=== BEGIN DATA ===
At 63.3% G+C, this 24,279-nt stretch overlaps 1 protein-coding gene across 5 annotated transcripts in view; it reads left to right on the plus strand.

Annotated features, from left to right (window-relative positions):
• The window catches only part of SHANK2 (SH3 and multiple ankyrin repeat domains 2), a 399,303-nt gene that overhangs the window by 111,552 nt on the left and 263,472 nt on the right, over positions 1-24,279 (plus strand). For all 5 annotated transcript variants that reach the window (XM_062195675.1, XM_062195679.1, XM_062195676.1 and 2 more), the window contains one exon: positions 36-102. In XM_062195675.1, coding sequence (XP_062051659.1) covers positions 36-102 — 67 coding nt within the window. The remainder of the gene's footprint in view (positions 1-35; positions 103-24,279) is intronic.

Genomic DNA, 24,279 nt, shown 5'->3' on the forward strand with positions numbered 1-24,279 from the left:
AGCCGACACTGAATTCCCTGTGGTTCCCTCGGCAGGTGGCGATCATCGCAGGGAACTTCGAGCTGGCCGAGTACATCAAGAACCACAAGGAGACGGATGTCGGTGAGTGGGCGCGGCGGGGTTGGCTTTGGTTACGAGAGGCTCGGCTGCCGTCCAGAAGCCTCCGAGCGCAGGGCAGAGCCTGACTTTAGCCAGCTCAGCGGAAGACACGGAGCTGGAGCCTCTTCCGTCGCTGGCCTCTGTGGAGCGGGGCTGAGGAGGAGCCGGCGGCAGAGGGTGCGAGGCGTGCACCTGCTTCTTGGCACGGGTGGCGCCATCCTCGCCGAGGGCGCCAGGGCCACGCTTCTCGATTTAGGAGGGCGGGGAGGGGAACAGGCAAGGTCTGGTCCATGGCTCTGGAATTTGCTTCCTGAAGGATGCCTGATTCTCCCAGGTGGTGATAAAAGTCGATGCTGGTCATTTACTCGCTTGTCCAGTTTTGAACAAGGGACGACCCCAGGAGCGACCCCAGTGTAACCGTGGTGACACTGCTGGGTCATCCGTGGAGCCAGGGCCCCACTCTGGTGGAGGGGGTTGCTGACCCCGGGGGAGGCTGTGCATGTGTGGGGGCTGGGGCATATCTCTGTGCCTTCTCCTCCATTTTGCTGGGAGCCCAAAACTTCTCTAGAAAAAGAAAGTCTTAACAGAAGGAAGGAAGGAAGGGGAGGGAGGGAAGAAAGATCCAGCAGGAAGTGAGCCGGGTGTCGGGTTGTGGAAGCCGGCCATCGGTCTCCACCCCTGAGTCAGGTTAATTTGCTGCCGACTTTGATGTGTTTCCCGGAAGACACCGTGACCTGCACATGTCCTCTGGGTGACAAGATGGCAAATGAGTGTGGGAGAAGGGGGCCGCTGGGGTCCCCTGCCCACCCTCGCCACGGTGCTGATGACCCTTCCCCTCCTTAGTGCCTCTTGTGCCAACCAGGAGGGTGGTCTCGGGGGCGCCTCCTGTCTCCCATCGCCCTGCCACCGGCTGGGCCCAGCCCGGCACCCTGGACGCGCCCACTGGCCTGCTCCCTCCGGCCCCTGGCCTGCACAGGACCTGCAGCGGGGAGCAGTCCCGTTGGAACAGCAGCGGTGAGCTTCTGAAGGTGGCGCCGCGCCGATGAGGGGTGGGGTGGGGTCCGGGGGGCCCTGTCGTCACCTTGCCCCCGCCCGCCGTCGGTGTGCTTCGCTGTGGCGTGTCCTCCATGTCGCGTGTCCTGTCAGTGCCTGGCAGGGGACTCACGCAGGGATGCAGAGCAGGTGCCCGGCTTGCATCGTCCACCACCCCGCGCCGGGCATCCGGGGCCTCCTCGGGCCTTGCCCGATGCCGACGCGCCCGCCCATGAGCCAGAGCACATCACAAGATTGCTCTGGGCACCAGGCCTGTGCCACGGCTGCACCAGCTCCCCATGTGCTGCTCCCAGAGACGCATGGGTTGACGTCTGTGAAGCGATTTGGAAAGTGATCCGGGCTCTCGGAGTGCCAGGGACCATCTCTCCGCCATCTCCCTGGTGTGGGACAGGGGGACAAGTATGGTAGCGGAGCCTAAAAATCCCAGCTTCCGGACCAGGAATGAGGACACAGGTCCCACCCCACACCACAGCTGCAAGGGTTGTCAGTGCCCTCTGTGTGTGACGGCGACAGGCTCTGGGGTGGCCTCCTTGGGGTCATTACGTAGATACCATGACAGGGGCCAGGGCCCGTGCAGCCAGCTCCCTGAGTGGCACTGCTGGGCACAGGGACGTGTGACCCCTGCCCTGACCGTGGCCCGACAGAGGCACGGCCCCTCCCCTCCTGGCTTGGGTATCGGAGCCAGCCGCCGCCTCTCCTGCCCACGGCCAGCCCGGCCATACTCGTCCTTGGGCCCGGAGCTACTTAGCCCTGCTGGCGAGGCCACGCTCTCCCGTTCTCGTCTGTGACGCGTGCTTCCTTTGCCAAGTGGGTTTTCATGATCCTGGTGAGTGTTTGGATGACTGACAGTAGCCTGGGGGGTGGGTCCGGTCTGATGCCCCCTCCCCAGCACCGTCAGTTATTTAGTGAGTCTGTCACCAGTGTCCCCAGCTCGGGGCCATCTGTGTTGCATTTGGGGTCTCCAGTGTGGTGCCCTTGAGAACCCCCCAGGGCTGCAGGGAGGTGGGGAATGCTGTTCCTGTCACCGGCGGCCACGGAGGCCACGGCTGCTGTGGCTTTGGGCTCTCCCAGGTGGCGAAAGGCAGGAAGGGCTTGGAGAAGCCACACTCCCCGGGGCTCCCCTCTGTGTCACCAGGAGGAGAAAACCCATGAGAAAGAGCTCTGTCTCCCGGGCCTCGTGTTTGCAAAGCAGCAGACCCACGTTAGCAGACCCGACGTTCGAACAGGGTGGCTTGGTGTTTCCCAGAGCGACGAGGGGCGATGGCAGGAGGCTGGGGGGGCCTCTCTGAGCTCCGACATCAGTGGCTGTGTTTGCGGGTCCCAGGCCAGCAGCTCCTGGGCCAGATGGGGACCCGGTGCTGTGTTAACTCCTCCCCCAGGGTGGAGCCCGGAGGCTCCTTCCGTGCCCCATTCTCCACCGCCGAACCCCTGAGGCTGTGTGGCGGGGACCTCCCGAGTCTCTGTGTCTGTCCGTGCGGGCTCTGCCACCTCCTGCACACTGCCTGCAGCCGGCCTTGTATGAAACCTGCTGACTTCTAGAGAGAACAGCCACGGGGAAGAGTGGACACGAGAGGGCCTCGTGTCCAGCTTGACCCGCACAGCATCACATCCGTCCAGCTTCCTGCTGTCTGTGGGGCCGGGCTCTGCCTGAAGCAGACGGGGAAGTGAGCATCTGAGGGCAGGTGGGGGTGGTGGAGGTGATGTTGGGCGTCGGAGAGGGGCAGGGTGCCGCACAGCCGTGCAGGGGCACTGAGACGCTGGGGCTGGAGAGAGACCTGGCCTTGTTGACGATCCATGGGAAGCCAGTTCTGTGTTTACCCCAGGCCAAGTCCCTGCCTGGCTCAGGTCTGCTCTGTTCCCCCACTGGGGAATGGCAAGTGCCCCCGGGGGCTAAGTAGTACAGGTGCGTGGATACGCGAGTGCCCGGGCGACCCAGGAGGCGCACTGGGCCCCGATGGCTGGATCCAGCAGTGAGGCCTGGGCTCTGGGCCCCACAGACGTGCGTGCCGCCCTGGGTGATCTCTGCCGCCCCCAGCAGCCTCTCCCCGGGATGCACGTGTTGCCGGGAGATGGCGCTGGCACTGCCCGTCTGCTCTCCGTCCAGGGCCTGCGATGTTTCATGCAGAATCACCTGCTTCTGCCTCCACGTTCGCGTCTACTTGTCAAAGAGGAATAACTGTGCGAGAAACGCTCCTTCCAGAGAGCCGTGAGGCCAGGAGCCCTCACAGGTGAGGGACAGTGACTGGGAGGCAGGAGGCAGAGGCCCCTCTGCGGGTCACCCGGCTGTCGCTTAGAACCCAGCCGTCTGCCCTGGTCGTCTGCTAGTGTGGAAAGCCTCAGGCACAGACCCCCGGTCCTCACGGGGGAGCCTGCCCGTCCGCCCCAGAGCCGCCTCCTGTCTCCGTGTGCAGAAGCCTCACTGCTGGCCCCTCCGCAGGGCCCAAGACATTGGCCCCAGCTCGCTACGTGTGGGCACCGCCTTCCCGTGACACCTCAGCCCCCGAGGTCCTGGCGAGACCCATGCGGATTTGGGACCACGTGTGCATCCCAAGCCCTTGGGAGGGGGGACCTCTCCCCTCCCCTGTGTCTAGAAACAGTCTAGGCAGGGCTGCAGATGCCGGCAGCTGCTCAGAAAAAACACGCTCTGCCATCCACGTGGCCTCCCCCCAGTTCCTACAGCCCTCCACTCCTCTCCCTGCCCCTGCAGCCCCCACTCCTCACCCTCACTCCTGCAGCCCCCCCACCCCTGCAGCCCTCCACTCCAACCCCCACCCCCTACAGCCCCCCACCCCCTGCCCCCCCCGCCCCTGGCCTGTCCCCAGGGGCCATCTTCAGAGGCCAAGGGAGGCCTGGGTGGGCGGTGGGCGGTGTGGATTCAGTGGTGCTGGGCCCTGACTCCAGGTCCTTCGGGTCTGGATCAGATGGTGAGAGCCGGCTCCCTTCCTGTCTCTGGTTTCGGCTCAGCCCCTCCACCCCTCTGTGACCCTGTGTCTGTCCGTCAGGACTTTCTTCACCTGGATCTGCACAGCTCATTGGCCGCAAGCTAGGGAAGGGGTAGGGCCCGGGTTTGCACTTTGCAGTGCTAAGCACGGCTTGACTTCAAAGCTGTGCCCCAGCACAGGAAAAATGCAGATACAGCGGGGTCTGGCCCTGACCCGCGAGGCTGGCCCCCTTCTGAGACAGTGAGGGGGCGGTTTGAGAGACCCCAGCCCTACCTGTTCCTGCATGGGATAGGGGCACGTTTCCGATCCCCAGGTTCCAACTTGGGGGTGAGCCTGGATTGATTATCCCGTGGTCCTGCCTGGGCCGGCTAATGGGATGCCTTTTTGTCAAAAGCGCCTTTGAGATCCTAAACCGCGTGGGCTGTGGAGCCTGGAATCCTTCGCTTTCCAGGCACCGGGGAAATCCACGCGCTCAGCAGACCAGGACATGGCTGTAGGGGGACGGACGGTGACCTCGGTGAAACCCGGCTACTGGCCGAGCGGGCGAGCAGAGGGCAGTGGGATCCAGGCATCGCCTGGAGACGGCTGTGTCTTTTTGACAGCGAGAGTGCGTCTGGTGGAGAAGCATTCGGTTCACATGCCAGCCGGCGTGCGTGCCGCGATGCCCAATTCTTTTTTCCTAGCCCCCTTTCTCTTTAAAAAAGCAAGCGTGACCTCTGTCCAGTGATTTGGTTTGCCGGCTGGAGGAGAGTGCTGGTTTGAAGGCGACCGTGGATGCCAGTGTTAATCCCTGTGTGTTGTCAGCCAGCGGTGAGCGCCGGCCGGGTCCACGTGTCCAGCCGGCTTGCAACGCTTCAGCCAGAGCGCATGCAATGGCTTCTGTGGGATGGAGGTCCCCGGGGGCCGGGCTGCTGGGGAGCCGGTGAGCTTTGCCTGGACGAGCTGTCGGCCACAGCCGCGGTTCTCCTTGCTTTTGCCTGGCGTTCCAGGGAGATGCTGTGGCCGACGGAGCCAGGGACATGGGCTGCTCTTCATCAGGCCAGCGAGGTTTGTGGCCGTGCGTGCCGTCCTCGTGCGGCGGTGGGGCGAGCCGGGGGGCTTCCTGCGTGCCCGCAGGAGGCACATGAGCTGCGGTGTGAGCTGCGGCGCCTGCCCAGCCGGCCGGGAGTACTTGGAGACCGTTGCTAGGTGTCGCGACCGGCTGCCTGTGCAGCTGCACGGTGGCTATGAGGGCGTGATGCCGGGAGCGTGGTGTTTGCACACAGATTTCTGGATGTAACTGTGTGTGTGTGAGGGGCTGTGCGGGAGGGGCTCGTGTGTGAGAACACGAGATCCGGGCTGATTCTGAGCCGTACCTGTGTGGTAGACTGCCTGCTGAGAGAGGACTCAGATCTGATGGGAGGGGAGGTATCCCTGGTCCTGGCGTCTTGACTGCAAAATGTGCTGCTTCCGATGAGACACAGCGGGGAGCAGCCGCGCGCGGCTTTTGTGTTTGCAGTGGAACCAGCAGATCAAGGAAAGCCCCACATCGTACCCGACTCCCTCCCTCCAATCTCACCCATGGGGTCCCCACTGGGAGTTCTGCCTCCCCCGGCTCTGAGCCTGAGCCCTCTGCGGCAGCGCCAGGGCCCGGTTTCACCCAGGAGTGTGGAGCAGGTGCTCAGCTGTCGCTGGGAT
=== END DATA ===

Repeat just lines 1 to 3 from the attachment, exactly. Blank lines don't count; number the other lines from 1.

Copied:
At 63.3% G+C, this 24,279-nt stretch overlaps 1 protein-coding gene across 5 annotated transcripts in view; it reads left to right on the plus strand.

Annotated features, from left to right (window-relative positions):
• The window catches only part of SHANK2 (SH3 and multiple ankyrin repeat domains 2), a 399,303-nt gene that overhangs the window by 111,552 nt on the left and 263,472 nt on the right, over positions 1-24,279 (plus strand). For all 5 annotated transcript variants that reach the window (XM_062195675.1, XM_062195679.1, XM_062195676.1 and 2 more), the window contains one exon: positions 36-102. In XM_062195675.1, coding sequence (XP_062051659.1) covers positions 36-102 — 67 coding nt within the window. The remainder of the gene's footprint in view (positions 1-35; positions 103-24,279) is intronic.